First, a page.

How successful have your "students" been?
In terms of absolute statistics - to be honest, I'm not sure. Many keep in touch, others don't. One former student recently told me he was making an average of £12,000 a week. I have no doubt that I didn't teach him everything - nor did he achieve that level of success overnight. Incidentally, he's a pub owner, not a financial expert. I know that many students are making around £100-400 a week. Not bad for an hour's work a day, if that.
Is it difficult to make regular profits during a recession?
No, but I know that this is a popular myth. People who haven't traded before tend to think that you can only make money if share prices are rising. Probably largely influenced by the performance of unit trusts, etc., which tend to offer better returns during a bull market than during a bear market. Reputable institutions are locked into what they can - and can't - do with other people's money... And of course, you're paying for that long-term security.
Basically, you can make profits from the stock market whether it's going up, down or sideways. But you need to recognise what the market is doing, adjust your strategy, be patient, weigh the probabilities in your favour, then take action decisively.
What advice can you offer would-be traders?
1. Think about yourself: your goals, your personality, etc. Not everyone is made for trading, but a lot more people could make substantial profits out of the stock market with training. Some people rush into day trading when it doesn't suit their lifestyl e or level of experience. Take it easy, do your homework, don't rush.
2. Make sure your first investment is in a quality course that will give you the grounding you need. Blindly following a single strategy is like following the North Star - fine for a while, but what do you do in thick cloud cover? You get lost and end up going in the wrong direction.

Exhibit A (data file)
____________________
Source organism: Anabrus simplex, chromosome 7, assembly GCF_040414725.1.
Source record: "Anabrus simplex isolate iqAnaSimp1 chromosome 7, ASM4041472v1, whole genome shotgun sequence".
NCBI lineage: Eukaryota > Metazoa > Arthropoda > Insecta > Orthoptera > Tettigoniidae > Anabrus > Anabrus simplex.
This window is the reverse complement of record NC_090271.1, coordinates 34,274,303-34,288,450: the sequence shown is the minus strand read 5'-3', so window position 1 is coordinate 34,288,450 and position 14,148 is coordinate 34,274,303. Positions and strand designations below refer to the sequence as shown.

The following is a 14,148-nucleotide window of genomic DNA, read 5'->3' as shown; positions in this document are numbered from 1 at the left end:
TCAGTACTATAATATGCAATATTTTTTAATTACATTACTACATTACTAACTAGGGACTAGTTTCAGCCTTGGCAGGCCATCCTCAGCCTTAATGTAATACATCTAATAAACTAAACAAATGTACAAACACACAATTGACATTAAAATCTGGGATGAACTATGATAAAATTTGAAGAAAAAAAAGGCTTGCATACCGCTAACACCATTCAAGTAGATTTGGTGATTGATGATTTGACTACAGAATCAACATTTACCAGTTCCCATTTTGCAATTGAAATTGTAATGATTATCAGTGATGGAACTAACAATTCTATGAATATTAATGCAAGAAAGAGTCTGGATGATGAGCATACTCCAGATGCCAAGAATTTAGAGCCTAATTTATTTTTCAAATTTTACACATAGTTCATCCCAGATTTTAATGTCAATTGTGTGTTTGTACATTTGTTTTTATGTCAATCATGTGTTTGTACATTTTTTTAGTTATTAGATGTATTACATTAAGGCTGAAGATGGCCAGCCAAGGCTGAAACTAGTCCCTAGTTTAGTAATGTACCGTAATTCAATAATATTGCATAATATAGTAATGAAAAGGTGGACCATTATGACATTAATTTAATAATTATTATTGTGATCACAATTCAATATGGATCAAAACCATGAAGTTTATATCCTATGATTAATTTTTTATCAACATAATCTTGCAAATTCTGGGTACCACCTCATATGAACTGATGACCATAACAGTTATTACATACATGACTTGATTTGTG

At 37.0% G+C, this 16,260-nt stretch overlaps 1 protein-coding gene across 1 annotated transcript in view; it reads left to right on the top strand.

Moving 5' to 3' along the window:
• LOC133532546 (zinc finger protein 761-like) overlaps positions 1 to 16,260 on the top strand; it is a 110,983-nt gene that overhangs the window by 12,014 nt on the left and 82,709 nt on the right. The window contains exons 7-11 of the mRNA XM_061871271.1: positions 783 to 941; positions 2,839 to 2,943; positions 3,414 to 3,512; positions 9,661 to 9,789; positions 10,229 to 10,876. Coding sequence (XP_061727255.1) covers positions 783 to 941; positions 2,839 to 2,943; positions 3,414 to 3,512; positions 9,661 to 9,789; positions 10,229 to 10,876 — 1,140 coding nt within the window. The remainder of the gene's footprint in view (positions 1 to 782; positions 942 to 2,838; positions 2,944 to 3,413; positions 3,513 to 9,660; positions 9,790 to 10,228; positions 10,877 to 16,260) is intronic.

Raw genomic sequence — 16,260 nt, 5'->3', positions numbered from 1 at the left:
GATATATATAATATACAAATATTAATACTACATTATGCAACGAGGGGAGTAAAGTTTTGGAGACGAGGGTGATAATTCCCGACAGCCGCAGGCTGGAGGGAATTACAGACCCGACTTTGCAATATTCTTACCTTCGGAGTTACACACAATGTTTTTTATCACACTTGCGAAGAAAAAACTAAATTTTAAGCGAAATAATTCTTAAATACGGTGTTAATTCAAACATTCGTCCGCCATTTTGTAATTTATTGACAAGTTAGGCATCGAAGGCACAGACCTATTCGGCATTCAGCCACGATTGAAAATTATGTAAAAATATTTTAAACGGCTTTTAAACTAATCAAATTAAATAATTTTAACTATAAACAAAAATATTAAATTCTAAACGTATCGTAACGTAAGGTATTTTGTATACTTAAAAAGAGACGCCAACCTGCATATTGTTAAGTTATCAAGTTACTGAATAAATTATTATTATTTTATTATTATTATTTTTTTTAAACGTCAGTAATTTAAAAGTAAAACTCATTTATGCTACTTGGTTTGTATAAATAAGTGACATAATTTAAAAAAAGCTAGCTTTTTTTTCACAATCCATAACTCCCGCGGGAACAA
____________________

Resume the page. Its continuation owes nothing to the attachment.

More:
3. Get your house in order. Pay your debts, don't let your credit card run up. Don't ever, ever, think about trading as a way to pay off your debts. Never take a loan to establish your capital. The pressure will most likely lead you to make bad decisions.
4. Always paper trade before using real money. I didn't when I first started, but I should have done. Paper trading can teach you a lot, not only about market forces in practice, but especially about your own reactions. And it's free! Ideally, you should paper trade until you have at least doubled (preferably tripled) your original capital and are achieving around 75% accuracy rate in terms of profitable trades. A consistently high rate of profitable trades is just as important as your profit/loss balance, as anyone can simply be lucky with a few successful trades.
5. Start slowly. Don't risk mor e than 1% of your investment capital on any one trade. Get good and the profits will build up faster and faster. Don't try to get rich quickly - you won't.
6. If you think that you need a lot of spare cash - this is no longer true. You can start with £100 or so in the UK and trade with just one penny! What's important is to determine an amount that you could really afford to lose.
7. Always work out when to get out of a trade before you get into one. Everyone knows they should run with their profits and cut their losses. However, in the heat of the action, it's harder to do than you'd think. If the trend turns against your chosen direction, you'll want that "get-out" (or stop loss) figure already worked out so you can act on it quickly.
8. Accept that there will always be the occasional bad trade. You can't be right 100% of the time. Think of your occasional losses as business expenses. Every business involves expenses, just keep them as low as possible. If you can get it right 70-80% of the time and you exit quickly if the trend shifts in the opposite direction, then you're still making serious money.